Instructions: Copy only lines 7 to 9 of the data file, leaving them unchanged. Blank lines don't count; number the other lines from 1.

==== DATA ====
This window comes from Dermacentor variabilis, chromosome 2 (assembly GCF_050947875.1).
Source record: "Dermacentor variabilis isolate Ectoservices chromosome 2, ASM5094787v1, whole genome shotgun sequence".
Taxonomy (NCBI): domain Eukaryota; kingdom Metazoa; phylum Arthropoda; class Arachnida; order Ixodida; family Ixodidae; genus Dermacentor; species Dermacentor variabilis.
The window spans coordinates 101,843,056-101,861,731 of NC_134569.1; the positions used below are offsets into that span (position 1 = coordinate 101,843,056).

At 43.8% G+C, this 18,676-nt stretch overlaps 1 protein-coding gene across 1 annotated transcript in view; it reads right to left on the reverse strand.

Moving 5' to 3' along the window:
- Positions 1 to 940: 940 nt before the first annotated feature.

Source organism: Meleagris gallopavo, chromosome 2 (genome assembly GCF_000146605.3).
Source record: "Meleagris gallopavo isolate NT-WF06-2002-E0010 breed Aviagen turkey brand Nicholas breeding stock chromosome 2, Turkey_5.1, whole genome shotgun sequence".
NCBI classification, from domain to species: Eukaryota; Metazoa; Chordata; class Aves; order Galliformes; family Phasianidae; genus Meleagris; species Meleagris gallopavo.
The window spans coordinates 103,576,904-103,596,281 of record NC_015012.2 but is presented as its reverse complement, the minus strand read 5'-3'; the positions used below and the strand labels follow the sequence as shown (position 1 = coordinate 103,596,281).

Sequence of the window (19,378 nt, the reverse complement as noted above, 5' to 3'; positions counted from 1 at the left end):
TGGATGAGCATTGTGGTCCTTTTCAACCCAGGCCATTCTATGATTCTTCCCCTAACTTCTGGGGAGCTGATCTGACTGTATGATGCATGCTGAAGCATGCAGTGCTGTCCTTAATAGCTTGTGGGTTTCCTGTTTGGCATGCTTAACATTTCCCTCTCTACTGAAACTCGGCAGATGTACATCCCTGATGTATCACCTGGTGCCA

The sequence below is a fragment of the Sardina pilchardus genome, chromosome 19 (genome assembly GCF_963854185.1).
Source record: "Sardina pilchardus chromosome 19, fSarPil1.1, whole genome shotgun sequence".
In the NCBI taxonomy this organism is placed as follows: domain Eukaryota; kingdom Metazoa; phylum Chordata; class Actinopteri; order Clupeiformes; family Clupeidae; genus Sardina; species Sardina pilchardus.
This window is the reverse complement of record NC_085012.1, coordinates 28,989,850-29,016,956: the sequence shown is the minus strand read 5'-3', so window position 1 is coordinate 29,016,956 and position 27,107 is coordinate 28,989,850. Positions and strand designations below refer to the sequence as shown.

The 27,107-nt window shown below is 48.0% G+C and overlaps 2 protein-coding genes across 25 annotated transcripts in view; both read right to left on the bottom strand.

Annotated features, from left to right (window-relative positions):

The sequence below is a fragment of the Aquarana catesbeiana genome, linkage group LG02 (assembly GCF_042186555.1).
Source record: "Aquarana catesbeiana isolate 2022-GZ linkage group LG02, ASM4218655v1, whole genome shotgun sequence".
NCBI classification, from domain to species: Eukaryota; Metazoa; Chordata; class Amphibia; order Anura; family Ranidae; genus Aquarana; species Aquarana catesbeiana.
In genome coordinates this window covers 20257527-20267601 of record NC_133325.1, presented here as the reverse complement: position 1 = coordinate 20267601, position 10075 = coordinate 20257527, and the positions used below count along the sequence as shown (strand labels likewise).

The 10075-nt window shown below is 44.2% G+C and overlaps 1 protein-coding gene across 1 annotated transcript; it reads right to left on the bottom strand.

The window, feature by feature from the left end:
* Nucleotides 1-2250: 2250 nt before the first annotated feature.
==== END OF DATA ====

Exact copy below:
- Positions 1 to 940: 940 nt before the first annotated feature.

Source organism: Meleagris gallopavo, chromosome 2 (genome assembly GCF_000146605.3).
Source record: "Meleagris gallopavo isolate NT-WF06-2002-E0010 breed Aviagen turkey brand Nicholas breeding stock chromosome 2, Turkey_5.1, whole genome shotgun sequence".